economy at a distinct advantage. But it will also pose new
challenge in India is, how do you find work for all those
people?" says Krishnamurthi. The answer is not simple,
but he believes it must include vast improvements to public
employ hundreds of millions of people in the next 20 years,
you need massive infrastructure investments which will spur
manufacturing," he says, adding that China is way ahead
of India in this respect, thanks to Beijing's prudent investment
in roads, railways, ports and airports throughout the nation.
"India is starting to recognize that their infrastructure
investment has been pretty poor. The country knows it has
to invest. The question is: How?"
new infrastructure will be crucial but difficult for both
nations as the prices of essential goods continue to rise,
Krishnamurthi says. "These countries need to keep growing
to lift themselves out of poverty, so rising oil and food
prices are a serious setback." And as each nation grows,
neither is interested in hearing the word "pollution"
— especially not from veteran polluters in the West.
With a better standard of living nearly within reach for so
many of their citizens, both nations have responded to concerns
about global climate change largely by ignoring them, Krishnamurthi
says. "This is misguided of course, because both China
and India are destroying themselves in their rush to grow,
but the imperative in both countries is to improve the life
of their citizens."
some ways, says Krishnamurthi, China and India are learning
from each other. At the moment, India is faring better in
some sectors — tech support, for example — because
of its high percentage of English speakers. Not to be outdone,
the Chinese government has begun to mandate English instruction
in primary and secondary schools. "In 20 to 25 years,
it's unclear to me that India's [language] edge will be that
which nation will be the ultimate economic victor, Krishnamurthi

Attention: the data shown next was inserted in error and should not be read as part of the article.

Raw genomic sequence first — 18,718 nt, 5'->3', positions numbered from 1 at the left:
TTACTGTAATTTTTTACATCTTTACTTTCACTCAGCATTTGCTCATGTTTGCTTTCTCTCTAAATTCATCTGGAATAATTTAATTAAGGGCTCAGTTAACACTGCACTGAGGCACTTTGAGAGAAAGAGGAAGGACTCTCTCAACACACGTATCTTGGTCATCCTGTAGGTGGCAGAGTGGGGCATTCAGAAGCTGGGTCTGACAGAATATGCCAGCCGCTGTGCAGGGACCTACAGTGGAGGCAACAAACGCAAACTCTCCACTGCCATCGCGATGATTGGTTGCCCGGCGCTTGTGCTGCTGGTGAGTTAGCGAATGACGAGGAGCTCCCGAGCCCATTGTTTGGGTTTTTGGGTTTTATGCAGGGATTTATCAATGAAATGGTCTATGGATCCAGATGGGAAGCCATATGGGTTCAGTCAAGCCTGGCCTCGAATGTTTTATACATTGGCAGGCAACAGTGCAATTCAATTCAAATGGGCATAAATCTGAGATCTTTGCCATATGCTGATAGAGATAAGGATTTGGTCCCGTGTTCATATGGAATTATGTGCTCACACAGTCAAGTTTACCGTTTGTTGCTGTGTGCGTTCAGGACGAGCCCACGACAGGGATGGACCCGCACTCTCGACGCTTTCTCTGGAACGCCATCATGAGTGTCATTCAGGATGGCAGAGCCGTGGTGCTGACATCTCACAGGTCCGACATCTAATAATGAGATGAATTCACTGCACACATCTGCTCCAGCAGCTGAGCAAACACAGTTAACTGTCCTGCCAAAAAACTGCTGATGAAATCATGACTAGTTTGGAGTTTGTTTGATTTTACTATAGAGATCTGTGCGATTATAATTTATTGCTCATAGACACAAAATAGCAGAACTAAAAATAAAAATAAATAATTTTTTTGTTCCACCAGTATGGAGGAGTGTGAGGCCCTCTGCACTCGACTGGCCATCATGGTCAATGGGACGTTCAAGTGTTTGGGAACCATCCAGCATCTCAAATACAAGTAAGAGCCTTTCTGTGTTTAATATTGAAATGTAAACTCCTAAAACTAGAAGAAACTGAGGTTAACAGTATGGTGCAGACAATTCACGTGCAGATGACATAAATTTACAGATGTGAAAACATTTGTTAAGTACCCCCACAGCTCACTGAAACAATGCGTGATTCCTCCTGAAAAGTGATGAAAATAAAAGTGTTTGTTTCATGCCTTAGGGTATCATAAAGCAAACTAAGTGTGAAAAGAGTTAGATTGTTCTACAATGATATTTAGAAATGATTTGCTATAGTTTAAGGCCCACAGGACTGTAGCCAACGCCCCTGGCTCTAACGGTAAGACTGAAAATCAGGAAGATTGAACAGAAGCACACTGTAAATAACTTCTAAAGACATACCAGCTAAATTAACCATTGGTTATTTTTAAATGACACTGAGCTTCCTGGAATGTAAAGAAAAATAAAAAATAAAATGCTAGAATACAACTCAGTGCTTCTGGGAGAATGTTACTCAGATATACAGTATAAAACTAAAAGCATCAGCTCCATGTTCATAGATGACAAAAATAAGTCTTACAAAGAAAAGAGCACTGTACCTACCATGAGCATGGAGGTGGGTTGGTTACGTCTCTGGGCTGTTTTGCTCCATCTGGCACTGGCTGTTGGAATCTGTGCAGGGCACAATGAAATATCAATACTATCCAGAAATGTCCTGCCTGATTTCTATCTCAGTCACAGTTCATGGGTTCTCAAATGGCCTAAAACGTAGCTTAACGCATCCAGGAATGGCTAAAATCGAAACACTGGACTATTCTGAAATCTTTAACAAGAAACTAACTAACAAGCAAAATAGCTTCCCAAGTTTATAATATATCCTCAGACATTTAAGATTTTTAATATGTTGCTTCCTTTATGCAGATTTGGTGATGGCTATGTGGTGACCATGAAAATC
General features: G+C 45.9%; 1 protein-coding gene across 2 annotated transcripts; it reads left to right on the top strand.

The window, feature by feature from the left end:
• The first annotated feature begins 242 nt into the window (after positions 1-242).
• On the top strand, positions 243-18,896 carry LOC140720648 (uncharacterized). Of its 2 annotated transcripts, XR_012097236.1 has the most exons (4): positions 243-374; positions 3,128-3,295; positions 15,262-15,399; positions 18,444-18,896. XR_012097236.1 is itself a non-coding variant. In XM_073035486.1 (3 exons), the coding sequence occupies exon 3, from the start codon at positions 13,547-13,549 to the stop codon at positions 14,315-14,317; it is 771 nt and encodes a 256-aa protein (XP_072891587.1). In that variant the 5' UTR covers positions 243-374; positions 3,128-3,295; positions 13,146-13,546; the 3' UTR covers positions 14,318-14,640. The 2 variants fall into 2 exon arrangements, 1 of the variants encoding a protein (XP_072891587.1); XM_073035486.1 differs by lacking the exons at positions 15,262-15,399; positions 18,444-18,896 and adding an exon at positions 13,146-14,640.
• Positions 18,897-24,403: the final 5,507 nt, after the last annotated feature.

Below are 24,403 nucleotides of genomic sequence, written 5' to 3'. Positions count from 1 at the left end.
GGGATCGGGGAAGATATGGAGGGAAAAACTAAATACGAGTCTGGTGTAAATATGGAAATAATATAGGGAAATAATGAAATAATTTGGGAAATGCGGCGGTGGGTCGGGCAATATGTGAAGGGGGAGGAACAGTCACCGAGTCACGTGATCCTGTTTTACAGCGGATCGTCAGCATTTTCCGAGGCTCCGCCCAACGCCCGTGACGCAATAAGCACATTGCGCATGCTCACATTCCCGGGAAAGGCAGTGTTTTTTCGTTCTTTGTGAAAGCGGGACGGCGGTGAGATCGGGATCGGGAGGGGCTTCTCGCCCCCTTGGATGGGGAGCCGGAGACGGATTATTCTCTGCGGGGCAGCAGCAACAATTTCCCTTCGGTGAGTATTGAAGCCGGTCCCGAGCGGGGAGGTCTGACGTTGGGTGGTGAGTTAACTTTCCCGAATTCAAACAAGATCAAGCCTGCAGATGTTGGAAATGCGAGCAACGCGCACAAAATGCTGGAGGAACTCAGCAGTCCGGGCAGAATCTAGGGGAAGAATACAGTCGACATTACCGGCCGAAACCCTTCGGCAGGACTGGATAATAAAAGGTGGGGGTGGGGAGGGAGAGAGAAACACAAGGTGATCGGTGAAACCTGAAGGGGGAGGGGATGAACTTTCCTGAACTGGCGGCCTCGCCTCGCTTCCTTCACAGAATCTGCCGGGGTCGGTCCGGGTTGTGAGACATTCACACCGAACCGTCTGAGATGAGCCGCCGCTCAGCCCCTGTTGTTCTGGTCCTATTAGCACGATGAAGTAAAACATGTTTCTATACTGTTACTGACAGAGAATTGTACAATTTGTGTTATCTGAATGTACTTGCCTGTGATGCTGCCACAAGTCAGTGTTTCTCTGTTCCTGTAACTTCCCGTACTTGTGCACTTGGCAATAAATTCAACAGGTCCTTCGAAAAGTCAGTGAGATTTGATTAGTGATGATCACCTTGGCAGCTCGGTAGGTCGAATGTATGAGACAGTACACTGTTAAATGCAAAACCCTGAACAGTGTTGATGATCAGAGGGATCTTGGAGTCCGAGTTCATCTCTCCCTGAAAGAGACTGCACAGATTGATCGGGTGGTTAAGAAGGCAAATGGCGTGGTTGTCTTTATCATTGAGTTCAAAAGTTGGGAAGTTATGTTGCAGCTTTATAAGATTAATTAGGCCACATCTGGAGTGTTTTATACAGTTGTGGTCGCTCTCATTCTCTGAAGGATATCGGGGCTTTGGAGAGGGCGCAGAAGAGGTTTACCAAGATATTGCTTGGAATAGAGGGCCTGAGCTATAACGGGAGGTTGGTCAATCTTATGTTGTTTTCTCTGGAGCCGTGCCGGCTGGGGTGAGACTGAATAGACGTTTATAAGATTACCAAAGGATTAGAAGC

believe China will win," he says. "India will never
catch up to China in terms of GDP."
problems, long-term solutions
China can claim decisive victory, Krishnamurthi says, the
nation will have to address short-term problems related to
its public image and quality-control standards. "From
lead in toys to contaminated seafood to potentially contaminated
pharmaceutical products, this is a huge problem right now,"
he says, adding that the occasional shoddy-export scandal
is common in industries that grow faster than the regulatory
bodies overseeing them. "Will China address those problems?
Of course." If government officials don't act fast, he
adds, "their entire investment machine will start to
China and India vie for global economic supremacy, says Krishnamurthi,
business and government leaders in the United States will
have to grow accustomed to the idea that both nations will
be strong competitors for many years. If the United States
wants to stay competitive with China and India as their markets
boom, it must recognize and confront weak spots in its own
economy. One of the biggest, he observes, is the sorry state
of public education, particularly in math and science. A lack
of expertise in those two subjects, Krishnamurthi says, is
costing the nation jobs in science, engineering and technology
— industries in which India happily picks up the slack.
"This stuff about, 'We are going to bring the jobs back'
— it's nonsense. The jobs are not coming back."
believes too many Americans — citizens and leaders —
remain in "a fog."
understand what the problem is, but — strangely, for
a country like the United States — we're not implementing
well," he says. What is needed, he contends, is a system-wide
overhaul — a focus on producing exceptional students
of the hard sciences at home and attracting even more from
abroad, an agenda that has political repercussions because
of the charged immigration issue. "If the best people
will not come here, what can we do?"
believes the United States will rise to the challenge. "I
am optimistic about the U.S., long-term. I think we have a